I SUPPOSE that a quote from "Eloisa to Abelard" would work for a story about virginal Harry Potter resisting his dark attraction to Draco Malfoy. I suppose. But it was a pretty glaring misattribution on the author's part, since the two poems are vastly different in tone and subject. It's sort of like taking a quote from Shakespeare's "Hamlet" and attributing it to "A Midsummer Night's Dream" or vice versa. Same author, right?

Am I a literary snob? Oh hell yes! If you're going to quote, do it right, or be prepared for people to point out that you screwed up.

So there's the misattribution example. Will that detract from your enjoyment of the fic? Only if you recognize the reference, and if you do, it'll annoy you mightily. Is it nitpicking for me to get annoyed by it? Perhaps, but it makes the author seem ignorant when readers catch things like that, and you authors don't want to do that to yourselves, right?

Pet Peeve #2: What sort of crack was the author on when they referred to this?

Oh, I know exactly what fic I'm thinking of. It's chapter two of "Monogamy", by Irda Majere. When I saw this, I had to laugh.

Take a quick readthrough, if you would. Chances are that you'll see Seamus using a lot of random words you don't understand.

    "The bratchny!" Seamus yelled. "How could he do that to you? After all you've been through for him! Does he think it was easy for you to tell your droogs and the whole school that you're dating Draco Malfoy?"

(Translation for those who haven't read the book, or don't have a pocket Russian dictionary on them when reading slashfic: "That bastard! .......Does he think it was easy for you to tell your friends...?")

For some inexplicable reason Seamus Finnegan is speaking Nadsat, the Russian-based slang used by the teens in Anthony Burgess' "A Clockwork Orange." Yes, a Clockwork Orange. Even if you haven't read the book, flash back on the Kubrick movie. The book is about kids who are so desensitized to violence and so completely lacking in empathy or compassion that they're more like monsters than people. Or like machines that merely LOOK alive - like a 'clockwork orange,' without any free will or moral choices. They speak a weird Russian slang called Nadsat because at the time the book was written - 1962 - we couldn't have predicted that Russia would fall apart so completely. Hey, maybe in the future they would be a major power - maybe they'd take over - and we'd all be using Russian as our slang! That's the basis of Nadsat, and the link I've provided above gives a glossary and a list of the source Russian words.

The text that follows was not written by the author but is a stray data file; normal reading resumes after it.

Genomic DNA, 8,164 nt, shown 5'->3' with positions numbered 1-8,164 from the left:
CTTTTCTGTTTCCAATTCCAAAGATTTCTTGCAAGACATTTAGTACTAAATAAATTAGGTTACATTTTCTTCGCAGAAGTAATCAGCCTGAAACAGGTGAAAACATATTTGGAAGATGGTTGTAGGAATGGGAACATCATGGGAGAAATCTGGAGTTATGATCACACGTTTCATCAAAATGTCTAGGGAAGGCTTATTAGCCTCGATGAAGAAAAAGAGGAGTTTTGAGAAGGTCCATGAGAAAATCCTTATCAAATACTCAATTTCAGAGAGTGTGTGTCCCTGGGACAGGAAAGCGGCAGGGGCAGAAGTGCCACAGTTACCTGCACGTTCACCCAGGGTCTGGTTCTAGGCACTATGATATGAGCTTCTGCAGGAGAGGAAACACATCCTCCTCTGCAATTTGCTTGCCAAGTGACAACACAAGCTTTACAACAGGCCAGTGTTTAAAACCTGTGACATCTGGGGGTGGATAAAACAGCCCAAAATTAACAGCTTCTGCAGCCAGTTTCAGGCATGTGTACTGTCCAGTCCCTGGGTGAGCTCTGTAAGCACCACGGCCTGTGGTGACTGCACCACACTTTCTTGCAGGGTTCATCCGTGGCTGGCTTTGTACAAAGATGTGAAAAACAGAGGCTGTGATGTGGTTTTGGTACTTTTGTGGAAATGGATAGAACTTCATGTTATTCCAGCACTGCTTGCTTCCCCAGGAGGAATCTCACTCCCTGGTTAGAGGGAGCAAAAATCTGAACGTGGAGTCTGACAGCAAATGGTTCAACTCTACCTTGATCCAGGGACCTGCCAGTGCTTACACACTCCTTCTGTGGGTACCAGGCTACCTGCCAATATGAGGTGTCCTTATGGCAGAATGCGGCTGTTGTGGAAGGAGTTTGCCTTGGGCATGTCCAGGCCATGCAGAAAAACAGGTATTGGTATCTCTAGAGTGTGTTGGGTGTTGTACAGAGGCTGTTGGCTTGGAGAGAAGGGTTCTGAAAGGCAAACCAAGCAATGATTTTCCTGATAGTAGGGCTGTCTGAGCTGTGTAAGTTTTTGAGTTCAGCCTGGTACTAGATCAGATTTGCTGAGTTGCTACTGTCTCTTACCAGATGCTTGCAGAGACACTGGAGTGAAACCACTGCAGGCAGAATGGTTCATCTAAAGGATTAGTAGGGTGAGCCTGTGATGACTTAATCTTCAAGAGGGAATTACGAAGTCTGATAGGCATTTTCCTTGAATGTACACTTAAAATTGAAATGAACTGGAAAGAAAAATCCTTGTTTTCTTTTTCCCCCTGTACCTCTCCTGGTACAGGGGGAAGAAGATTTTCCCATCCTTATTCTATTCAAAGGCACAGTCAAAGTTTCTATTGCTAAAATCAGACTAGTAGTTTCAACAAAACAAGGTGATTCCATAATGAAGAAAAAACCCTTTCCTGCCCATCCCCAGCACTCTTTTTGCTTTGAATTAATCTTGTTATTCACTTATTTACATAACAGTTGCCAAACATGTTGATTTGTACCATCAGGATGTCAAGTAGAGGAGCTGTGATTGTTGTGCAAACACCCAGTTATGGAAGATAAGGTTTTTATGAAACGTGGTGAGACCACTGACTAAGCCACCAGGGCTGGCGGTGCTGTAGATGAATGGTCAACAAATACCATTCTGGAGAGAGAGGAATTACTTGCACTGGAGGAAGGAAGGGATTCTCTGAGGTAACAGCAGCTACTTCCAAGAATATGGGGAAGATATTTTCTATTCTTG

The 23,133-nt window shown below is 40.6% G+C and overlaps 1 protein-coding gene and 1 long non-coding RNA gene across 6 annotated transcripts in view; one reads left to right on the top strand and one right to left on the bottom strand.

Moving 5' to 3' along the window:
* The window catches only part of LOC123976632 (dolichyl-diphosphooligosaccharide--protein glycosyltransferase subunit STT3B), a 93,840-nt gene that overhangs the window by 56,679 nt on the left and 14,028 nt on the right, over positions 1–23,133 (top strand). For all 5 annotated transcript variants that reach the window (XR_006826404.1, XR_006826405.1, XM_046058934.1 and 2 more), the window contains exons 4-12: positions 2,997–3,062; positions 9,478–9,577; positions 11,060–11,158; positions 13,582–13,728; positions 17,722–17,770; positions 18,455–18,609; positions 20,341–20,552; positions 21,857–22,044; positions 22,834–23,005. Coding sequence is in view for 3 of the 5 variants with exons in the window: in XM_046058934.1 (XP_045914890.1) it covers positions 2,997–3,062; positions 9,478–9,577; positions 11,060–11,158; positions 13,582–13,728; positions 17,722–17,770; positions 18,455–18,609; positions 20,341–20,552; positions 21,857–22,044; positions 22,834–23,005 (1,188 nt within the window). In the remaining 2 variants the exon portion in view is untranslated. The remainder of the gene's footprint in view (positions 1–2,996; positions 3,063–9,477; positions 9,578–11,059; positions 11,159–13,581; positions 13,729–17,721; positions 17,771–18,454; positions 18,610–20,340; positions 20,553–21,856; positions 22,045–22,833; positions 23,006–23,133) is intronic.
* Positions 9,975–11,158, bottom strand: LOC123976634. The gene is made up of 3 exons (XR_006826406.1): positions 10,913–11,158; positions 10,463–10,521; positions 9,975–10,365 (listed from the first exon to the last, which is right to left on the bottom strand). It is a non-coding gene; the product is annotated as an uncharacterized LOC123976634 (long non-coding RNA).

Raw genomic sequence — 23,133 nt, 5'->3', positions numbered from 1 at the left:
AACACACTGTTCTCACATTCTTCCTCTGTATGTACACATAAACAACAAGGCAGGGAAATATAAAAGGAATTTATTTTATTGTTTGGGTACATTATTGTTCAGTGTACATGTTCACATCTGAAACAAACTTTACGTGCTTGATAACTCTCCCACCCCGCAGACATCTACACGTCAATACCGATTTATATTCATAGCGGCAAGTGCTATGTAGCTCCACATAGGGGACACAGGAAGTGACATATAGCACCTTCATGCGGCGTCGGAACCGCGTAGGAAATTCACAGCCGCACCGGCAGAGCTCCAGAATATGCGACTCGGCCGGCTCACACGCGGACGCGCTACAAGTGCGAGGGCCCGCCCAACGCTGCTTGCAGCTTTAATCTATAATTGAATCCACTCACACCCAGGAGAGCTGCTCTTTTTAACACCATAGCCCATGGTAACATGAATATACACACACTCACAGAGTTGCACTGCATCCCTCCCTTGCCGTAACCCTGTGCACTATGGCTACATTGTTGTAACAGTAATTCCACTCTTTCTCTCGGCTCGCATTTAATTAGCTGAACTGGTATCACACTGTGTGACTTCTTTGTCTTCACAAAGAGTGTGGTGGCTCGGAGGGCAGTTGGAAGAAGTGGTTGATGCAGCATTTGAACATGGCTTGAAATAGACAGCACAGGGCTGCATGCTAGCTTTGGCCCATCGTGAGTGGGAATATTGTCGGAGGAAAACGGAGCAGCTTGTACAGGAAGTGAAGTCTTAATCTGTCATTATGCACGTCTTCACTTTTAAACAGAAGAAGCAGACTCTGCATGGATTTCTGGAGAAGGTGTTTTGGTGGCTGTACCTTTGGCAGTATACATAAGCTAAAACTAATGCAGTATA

With that cultural and literary background out of the way....why, exactly, is normal Irish boy Seamus Finnegan speaking nadsat? Is he living in some post-war Russian-dominated alternate universe? Is he just a dork who's read the book and thinks using the slang is cool, context be damned? (No, wait...that could be the author.) Having Seamus use random nadsat is a jarring anachronism, really. I mean, imagine if he said this instead:

    "Ano kusoyaro!" Seamus yelled. "How could he do that to kimi? After all you've been through for him! Does he think it was easy for kimi to tell your tomodachi and the whole gakuen that Draco Malfoy is your koibito?"
Other than being completely nonsensical, doesn't it make you wonder, "Hey, why the hell is Seamus speaking Japanese?"

That was like dumping pepper in a chocolate cake. It just didn't belong there! Besides, if Seamus were really using nadsat, there would be none of this 'shag' nonsense. The only sex in nadsat is 'the old in-out-in-out'.

I hope this wasn't a completely pointless rant. My only wish for you authors that choose to drag in outside references into their fanfics is that you pay attention to the meaning and context of the reference, and use it appropriately. When you don't, you come across as an idiot, and people are less likely to keep reading.

Man, I'm anal-retentive about these things. Maybe I need a drink.